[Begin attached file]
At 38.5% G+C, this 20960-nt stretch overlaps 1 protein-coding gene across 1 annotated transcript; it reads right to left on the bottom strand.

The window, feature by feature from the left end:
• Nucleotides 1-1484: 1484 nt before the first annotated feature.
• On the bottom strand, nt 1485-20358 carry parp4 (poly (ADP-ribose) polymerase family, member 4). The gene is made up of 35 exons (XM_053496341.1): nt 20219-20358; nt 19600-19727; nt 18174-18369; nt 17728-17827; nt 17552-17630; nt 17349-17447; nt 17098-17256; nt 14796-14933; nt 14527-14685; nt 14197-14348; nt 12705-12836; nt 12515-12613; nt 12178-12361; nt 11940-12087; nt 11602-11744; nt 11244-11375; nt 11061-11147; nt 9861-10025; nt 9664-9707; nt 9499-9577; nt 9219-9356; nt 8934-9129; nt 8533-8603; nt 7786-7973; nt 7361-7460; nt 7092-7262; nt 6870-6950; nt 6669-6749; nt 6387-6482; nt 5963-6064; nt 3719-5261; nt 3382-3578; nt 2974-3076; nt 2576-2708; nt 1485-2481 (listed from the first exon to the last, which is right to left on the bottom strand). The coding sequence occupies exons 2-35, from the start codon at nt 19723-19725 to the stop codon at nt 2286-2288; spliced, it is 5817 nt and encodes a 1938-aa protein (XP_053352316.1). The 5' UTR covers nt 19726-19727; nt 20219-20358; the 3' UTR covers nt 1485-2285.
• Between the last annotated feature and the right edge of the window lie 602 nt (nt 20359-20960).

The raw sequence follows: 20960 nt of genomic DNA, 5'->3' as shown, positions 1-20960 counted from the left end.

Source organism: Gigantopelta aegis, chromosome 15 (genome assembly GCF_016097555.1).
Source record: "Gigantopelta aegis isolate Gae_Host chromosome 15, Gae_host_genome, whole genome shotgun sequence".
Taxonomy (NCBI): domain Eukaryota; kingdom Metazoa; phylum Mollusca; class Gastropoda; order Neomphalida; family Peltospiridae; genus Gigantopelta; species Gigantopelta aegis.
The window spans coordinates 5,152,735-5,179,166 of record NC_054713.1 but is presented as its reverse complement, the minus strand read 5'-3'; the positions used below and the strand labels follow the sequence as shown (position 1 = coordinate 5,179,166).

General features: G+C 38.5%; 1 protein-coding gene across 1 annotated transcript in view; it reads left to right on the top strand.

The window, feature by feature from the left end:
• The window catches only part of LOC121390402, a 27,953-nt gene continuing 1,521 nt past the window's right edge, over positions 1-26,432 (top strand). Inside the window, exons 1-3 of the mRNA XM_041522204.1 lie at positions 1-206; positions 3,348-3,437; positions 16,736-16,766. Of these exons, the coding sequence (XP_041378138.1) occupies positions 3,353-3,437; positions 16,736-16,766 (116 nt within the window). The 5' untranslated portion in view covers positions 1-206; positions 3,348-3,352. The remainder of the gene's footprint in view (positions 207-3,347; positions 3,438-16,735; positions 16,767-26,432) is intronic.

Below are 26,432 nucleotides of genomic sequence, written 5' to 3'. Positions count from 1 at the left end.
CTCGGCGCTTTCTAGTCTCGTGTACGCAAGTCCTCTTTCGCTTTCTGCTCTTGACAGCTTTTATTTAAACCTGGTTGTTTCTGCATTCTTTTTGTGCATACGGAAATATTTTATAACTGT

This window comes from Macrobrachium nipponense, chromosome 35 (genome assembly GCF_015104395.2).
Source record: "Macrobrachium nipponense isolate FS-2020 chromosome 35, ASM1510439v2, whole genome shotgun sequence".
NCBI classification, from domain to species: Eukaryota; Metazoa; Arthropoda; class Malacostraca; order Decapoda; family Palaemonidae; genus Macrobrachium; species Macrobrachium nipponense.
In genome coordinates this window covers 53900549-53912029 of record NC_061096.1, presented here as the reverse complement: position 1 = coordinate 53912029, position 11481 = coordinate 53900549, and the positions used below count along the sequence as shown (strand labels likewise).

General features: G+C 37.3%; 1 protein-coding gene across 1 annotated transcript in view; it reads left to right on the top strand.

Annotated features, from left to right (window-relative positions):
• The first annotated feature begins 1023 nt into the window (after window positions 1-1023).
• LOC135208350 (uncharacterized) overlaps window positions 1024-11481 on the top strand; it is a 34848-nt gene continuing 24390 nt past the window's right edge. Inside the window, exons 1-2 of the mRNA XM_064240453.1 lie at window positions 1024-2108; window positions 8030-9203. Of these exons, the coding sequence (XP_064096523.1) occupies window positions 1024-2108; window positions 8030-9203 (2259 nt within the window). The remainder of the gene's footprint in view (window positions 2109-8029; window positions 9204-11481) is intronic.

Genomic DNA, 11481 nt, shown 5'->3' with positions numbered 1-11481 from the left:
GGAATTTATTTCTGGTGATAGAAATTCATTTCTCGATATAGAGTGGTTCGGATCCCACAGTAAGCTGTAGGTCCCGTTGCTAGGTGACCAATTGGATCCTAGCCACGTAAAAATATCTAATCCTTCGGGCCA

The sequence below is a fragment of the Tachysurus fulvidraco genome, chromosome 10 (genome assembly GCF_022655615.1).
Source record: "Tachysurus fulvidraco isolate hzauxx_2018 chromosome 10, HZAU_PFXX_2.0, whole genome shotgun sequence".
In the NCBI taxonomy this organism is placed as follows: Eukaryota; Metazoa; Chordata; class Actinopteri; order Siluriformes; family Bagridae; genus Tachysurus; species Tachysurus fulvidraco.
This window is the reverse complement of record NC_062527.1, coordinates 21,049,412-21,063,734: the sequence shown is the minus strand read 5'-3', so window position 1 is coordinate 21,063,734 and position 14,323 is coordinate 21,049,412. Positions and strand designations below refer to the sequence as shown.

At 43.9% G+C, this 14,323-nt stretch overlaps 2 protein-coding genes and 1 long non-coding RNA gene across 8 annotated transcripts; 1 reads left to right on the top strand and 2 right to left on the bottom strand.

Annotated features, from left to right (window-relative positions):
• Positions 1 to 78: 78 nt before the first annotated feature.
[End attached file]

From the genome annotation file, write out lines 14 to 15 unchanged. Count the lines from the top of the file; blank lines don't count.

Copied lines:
Below are 26,432 nucleotides of genomic sequence, written 5' to 3'. Positions count from 1 at the left end.
CTCGGCGCTTTCTAGTCTCGTGTACGCAAGTCCTCTTTCGCTTTCTGCTCTTGACAGCTTTTATTTAAACCTGGTTGTTTCTGCATTCTTTTTGTGCATACGGAAATATTTTATAACTGT